Do you have a marriage that’s just OK? Your relationship may be languishing because most of your time is spent dealing with the duties of life such as raising children, managing money and meeting job expectations. There may not be much energy left over for generating connection, much less romance. Fortunately, positive psychology research has uncovered the strategy that the happiest couples use for sustaining closeness, intimacy, and satisfaction.
For decades psychologists studied how to help people in unhappy marriages. Counselors helped couples learn how to get past problems they were facing, but the good times didn’t last long because another set of challenges would arise. And learning to solve problems doesn’t produce the loving exchanges characteristic of couples who have deeply satisfying relationships.
By studying how loving couples make their marriage great, psychologists are now able to coach couples who are struggling strategies for becoming happier. Dr. Shelly Gable, a professor at UCLA, is a pioneer in positive psychology. She has discovered that “capitalizing” on positive exchanges is the key to creating an excellent relationship.
Capitalizing occurs when you amplify the positive emotions that another person is experiencing as they share good news with you. By showing your excitement and responding enthusiastically when your partner tells you about positive experiences, you create an upward spiral of loving emotions. It feels great to have someone be interested in your stories and happy that you’re happy.
Dr. Gable’s studies show that couples who engage in this “active-constructive” manner of responding to one another feel more in love, more satisfied, and more committed than couples who display any other reaction. In fact, she’s found that the quality of any relationship is determined primarily by the way you respond to the person – child, friend, coworker, etc. – when they share a positive story.
Relationships deteriorate if you react to good news with any other type of response. A “passive-constructive” reply is positive, but too subdued to be effective. A “passive-destructive” response shows a lack of interest and signals indifference. An “active-destructive” reaction is critical and focuses on what’s wrong with situation the person is describing.
The following examples illustrate the four choices for responding to someone who’s just shared the good news that they got promoted at work:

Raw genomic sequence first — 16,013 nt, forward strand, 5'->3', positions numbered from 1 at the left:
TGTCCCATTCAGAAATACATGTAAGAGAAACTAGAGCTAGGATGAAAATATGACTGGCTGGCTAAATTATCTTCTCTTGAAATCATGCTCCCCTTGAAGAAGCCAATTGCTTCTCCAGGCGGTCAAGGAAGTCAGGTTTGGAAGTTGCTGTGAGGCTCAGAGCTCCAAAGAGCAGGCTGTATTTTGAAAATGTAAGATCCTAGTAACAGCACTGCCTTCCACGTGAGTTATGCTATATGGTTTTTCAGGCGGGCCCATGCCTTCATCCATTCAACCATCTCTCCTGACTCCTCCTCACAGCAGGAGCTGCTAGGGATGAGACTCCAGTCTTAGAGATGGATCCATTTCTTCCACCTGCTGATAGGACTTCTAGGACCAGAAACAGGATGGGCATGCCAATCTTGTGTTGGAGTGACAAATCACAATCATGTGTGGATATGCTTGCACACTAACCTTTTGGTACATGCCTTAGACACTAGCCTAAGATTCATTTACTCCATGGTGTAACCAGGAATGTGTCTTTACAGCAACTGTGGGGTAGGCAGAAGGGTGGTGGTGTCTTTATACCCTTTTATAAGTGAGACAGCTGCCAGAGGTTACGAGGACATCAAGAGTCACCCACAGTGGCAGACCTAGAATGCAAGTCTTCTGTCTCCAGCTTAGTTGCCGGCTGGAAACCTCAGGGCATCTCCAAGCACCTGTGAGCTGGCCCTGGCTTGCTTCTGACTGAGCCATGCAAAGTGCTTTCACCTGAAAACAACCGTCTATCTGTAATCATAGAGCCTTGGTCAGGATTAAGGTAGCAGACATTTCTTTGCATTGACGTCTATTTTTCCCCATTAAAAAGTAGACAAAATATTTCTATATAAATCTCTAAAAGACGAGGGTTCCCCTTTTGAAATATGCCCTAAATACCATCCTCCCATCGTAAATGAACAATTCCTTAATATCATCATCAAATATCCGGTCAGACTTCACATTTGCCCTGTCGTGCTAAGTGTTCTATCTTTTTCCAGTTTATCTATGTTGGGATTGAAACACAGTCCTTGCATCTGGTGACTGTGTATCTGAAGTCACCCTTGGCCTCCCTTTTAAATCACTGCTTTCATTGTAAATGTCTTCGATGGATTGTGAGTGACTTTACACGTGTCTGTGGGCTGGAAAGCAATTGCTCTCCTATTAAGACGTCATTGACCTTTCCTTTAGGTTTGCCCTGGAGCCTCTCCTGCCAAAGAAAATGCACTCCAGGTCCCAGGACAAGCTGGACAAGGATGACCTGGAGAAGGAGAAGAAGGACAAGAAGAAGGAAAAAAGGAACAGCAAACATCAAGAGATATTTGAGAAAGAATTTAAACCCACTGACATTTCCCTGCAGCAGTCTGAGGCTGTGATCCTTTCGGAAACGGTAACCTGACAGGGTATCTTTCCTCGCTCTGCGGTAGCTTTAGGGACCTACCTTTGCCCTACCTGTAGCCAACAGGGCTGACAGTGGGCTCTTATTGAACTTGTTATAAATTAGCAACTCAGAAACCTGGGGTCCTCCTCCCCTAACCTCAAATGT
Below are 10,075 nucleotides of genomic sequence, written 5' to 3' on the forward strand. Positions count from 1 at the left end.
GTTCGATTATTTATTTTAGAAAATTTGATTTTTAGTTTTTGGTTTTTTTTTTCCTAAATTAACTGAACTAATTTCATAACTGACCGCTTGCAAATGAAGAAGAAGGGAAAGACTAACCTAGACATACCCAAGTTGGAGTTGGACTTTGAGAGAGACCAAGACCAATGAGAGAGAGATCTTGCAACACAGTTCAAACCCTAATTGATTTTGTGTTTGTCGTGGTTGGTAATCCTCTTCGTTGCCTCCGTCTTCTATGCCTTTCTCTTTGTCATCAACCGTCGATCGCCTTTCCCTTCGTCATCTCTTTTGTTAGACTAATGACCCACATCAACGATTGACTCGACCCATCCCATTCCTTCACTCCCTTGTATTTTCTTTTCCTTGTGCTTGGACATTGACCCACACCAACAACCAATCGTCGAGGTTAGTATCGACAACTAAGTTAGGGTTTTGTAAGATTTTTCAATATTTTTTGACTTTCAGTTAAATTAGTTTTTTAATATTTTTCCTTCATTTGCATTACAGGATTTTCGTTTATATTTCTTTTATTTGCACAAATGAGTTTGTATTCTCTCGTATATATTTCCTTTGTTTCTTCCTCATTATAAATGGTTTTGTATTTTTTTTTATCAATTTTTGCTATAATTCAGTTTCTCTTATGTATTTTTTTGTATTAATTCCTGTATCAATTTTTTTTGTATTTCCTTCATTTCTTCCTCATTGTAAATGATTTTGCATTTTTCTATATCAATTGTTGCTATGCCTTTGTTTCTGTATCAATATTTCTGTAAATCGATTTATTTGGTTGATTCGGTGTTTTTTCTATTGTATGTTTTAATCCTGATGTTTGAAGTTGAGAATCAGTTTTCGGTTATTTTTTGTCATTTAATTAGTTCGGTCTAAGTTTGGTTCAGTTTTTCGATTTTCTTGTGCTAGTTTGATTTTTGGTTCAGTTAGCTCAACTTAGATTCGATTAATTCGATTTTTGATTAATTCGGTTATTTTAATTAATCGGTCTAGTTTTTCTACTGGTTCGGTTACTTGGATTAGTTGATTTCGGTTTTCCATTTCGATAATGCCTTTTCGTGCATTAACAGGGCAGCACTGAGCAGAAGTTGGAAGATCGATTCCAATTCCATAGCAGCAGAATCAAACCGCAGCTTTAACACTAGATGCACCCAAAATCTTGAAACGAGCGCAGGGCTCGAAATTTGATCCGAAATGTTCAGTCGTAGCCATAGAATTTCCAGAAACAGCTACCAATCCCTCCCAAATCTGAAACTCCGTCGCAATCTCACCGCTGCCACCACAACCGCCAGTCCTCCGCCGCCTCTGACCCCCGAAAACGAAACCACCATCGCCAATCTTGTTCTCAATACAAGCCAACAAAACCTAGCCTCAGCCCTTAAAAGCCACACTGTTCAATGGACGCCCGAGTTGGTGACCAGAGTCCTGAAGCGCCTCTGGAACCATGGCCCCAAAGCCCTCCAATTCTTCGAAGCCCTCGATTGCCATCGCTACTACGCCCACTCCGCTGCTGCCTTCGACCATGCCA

- An active-constructive response would be: “Fantastic! You really deserve this after all your hard work. You’ll do a great job in your new position!”
- A passive-constructive reply would sound more like this: “That’s good. I know you wanted this. I hope it works out.”
- A passive-destructive counter would divert the conversation: “Oh – that reminds that my boss just told me I have to travel to LA next week.”
- An active-destructive come back would be: “I suppose this means that you’ll be spending even more time at the office. Why do you always put work ahead of your family?”
Even though people intuitively understand the importance of making active-constructive responses, it’s surprising how few individuals have learned to do so consistently. In this age of multi-tasking and pressure-packed schedules, it’s easy to remain focused on our own challenges rather than other’s success.
You can recognize when you’re capitalizing on the positive parts of your relationships as you see a flash of happiness in the person’s eyes and hear the energy rising as they continue to talk to you. If their speech loses energy and their expression reflects flat or negative feelings, your conversation is derailing and your connection is deteriorating.
By paying attention to these clues you can recognize if you’re promoting the relationship or putting your agenda first. The following statements will help you identify what style you typically use.
- Active-constructive: I’m enthusiastic when I react to someone’s good news. Sometimes I get more excited than they do. I ask a lot of questions so I can fully appreciate all of the positive ramifications of their good fortune.
- Passive-constructive: I’m happy for the person, but I don’t tend to make a big deal out of something good. I don’t say a lot. I tend to be silently supportive of people.
- Passive-destructive: I’ve got so much I’m trying to deal with that it’s hard for me to pay attention when people say something positive. Besides, doing good things is how people should be acting anyhow.
- Active-destructive: I’m realistic when I hear about a situation because I know there’s a downside to everything. By pointing out the negative aspects I’m helping the person to prepare for the potential problems.